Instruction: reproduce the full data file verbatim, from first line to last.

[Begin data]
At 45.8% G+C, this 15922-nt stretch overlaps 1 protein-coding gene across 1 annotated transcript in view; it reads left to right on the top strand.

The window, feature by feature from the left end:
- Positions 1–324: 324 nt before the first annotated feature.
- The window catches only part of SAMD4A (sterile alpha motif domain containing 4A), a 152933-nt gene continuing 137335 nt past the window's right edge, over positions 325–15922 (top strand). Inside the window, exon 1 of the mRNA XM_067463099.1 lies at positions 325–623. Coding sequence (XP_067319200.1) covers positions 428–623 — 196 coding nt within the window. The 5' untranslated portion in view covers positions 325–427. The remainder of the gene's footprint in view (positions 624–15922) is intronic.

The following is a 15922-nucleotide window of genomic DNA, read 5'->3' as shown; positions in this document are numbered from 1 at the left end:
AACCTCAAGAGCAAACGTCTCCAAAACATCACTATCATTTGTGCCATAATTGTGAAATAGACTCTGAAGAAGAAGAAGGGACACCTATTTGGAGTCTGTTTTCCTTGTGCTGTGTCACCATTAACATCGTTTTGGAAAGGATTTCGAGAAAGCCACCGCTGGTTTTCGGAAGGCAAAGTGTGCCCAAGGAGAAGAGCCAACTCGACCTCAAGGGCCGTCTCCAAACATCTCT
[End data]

At 45.8% G+C, this 15922-nt stretch overlaps 1 protein-coding gene across 1 annotated transcript in view; it reads left to right on the top strand.

The window, feature by feature from the left end:
- Positions 1–324: 324 nt before the first annotated feature.
- The window catches only part of SAMD4A (sterile alpha motif domain containing 4A), a 152933-nt gene continuing 137335 nt past the window's right edge, over positions 325–15922 (top strand). Inside the window, exon 1 of the mRNA XM_067463099.1 lies at positions 325–623. Coding sequence (XP_067319200.1) covers positions 428–623 — 196 coding nt within the window. The 5' untranslated portion in view covers positions 325–427. The remainder of the gene's footprint in view (positions 624–15922) is intronic.

The following is a 15922-nucleotide window of genomic DNA, read 5'->3' as shown; positions in this document are numbered from 1 at the left end:
AACCTCAAGAGCAAACGTCTCCAAAACATCACTATCATTTGTGCCATAATTGTGAAATAGACTCTGAAGAAGAAGAAGGGACACCTATTTGGAGTCTGTTTTCCTTGTGCTGTGTCACCATTAACATCGTTTTGGAAAGGATTTCGAGAAAGCCACCGCTGGTTTTCGGAAGGCAAAGTGTGCCCAAGGAGAAGAGCCAACTCGACCTCAAGGGCCGTCTCCAAACATCTCT